If you’ve received a call asking for your bank details, this is most likely a scam. If you’re ever unsure, hang up and call the company back on their official number.
If you need to supply account details to us in order to set up or change up a direct debit instruction, you can do this through My Account, or call us on the number displayed on your bill.
With more and more people falling victim to this scam, it’s definitely one to watch out for.
Scammers call you pretending to be from a legitimate company such as your broadband provider or a tech company such as Microsoft. They might claim there’s an urgent problem with your computer or internet connection that needs to be fixed immediately.
Step 1: They'll instruct you to press the Windows button on your computer and then the letter R.
Step 2: They’ll then ask you to type in the following letters EVENTVWR. This shows you lots of errors and warnings, which are all perfectly normal. However, they might then claim you have a major technical problem.
Step 3: You're likely to then be asked to go to a website such as:
They’ll then ask you to download a piece of software that’ll give them remote access to your computer. When this is installed and scammers ask you to provide an ID code - that's it. The scammer now has full control of your computer.
Step 4: They might then claim you’re due a refund as a goodwill gesture for the trouble you’ve been experiencing and ask you to log in to your online bank account.
Step 5: It’ll seem that you’ve been refunded too much money, for example, £1,250 instead of £125, and you’ll be asked to return the difference through legitimate services such as Western Union or MoneyGram.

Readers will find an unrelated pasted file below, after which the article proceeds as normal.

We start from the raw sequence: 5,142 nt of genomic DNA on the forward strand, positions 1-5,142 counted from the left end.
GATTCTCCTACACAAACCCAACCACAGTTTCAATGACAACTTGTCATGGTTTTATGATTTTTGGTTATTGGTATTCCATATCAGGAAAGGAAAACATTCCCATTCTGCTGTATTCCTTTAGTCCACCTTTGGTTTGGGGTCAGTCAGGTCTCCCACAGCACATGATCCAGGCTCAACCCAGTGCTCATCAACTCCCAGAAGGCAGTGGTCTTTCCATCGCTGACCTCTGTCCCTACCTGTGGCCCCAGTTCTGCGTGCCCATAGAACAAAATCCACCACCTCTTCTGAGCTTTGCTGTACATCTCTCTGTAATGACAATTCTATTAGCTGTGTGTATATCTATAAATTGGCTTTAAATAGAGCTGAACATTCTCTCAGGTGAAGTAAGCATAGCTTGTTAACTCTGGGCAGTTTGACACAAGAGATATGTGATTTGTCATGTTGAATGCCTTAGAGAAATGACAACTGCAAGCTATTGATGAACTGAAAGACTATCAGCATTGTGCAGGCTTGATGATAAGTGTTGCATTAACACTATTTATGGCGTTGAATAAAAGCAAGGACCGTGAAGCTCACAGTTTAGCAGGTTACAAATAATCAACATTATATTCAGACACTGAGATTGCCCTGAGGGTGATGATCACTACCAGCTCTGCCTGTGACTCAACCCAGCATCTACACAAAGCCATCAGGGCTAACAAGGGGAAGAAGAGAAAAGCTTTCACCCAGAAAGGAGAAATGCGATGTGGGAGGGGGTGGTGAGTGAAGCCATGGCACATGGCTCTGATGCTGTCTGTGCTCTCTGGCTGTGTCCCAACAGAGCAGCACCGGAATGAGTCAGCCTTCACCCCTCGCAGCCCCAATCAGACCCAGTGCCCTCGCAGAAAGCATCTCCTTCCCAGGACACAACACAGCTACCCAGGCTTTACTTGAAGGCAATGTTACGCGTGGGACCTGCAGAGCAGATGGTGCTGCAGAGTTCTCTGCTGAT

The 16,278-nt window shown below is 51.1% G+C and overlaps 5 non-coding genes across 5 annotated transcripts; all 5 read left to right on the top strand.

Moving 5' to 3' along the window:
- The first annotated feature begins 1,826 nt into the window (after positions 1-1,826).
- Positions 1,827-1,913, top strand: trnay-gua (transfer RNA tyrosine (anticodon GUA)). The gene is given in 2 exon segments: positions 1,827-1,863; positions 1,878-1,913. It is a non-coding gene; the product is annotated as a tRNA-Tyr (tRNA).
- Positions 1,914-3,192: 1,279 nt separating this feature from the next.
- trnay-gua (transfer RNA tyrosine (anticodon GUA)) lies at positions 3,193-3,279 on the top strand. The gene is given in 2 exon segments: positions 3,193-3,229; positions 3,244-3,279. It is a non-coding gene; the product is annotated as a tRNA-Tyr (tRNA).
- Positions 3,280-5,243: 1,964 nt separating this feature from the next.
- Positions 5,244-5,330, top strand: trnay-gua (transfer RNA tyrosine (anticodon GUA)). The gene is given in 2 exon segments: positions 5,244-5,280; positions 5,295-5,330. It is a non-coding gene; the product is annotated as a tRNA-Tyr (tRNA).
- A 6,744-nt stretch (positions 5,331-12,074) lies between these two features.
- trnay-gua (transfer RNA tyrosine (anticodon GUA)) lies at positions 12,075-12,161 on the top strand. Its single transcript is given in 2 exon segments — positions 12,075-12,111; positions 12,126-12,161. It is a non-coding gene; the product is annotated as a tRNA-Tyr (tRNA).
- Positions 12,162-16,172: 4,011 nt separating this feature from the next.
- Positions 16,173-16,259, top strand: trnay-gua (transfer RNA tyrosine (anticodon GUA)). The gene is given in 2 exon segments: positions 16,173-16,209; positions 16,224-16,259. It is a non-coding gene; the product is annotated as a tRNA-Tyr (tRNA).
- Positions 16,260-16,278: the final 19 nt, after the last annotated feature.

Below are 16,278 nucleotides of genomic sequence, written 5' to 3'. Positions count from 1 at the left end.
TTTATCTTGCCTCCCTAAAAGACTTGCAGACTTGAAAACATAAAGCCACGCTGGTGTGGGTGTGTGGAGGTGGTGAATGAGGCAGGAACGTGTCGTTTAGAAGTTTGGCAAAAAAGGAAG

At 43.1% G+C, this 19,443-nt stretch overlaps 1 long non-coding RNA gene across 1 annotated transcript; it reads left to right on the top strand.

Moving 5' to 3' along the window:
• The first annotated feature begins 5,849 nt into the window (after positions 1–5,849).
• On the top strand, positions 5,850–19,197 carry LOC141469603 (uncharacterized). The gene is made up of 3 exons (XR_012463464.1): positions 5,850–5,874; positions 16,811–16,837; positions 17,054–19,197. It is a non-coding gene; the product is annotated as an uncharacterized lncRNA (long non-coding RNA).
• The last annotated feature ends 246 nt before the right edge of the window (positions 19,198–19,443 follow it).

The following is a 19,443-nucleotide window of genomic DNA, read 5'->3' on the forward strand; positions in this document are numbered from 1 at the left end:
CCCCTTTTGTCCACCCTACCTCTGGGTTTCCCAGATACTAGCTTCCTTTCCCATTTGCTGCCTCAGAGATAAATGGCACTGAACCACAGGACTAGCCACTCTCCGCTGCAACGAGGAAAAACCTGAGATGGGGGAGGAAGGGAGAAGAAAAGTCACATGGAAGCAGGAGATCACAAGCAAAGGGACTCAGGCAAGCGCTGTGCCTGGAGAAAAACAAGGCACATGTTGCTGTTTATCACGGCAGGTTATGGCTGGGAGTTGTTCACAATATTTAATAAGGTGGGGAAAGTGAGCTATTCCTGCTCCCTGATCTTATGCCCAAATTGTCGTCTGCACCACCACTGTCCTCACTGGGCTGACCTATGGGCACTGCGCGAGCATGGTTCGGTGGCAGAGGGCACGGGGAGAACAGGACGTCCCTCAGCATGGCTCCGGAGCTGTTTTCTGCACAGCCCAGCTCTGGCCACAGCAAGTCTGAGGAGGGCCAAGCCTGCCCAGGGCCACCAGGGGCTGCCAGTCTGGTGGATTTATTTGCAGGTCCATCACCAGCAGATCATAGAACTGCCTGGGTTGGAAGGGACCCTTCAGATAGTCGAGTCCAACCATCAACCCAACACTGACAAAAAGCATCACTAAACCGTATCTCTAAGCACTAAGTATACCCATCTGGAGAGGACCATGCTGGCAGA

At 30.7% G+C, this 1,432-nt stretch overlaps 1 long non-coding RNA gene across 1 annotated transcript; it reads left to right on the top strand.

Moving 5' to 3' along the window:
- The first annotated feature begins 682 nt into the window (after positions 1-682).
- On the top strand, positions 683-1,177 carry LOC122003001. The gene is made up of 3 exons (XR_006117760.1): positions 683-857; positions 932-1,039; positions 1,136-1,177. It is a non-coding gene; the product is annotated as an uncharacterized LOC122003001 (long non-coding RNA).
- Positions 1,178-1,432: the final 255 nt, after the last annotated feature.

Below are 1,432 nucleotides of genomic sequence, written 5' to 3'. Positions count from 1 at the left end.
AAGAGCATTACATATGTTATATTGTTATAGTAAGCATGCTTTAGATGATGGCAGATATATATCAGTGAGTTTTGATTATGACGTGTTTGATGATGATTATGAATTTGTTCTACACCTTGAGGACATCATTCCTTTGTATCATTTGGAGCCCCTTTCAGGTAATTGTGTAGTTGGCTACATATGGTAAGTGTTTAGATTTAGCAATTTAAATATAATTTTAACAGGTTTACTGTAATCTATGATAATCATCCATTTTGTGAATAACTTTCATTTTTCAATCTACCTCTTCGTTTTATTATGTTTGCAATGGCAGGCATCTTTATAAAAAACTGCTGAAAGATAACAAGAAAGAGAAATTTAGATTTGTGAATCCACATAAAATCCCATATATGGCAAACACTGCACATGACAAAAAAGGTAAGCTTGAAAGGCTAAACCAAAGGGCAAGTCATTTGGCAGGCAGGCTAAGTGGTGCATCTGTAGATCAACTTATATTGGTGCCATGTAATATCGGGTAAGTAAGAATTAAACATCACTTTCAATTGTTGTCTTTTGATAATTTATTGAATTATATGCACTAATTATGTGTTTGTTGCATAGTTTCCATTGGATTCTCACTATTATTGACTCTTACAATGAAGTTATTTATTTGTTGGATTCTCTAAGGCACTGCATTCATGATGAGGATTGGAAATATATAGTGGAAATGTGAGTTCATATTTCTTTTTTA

In reality, they’re transferring money out of your account that you’re unlikely to see again.
When directed to a website, make sure you’re definitely on the right site. Scam websites will often be of poor quality, however, some false replicas look identical. If in doubt, leave the website!
Some of the most common sites used by scammers are infosis.net/ and teamviewer.com.
Don’t let anyone rush or pressure you into buying a service or product, they could be scamming you.
Returning a call to a premium number is a classic scam. By calling back, scammers can keep you on the line even after you’ve disconnected, leaving you stuck paying the charges. If you receive a voicemail asking you to call back a premium rate number (e.g. 0845 or 0843), it's worth double checking the charges before you dial. Use the number checker to find out who owns the number and what it’ll cost to call back.
When you receive a call from a spoofed number, the caller ID will usually display a UK number but you could be speaking to an international caller. Changing the caller ID makes a call look a lot more convincing than using an international or unknown number. Scammers have been known to spoof TalkTalk’s number, so if you’re ever unsure about a call, hang up and contact us straight away.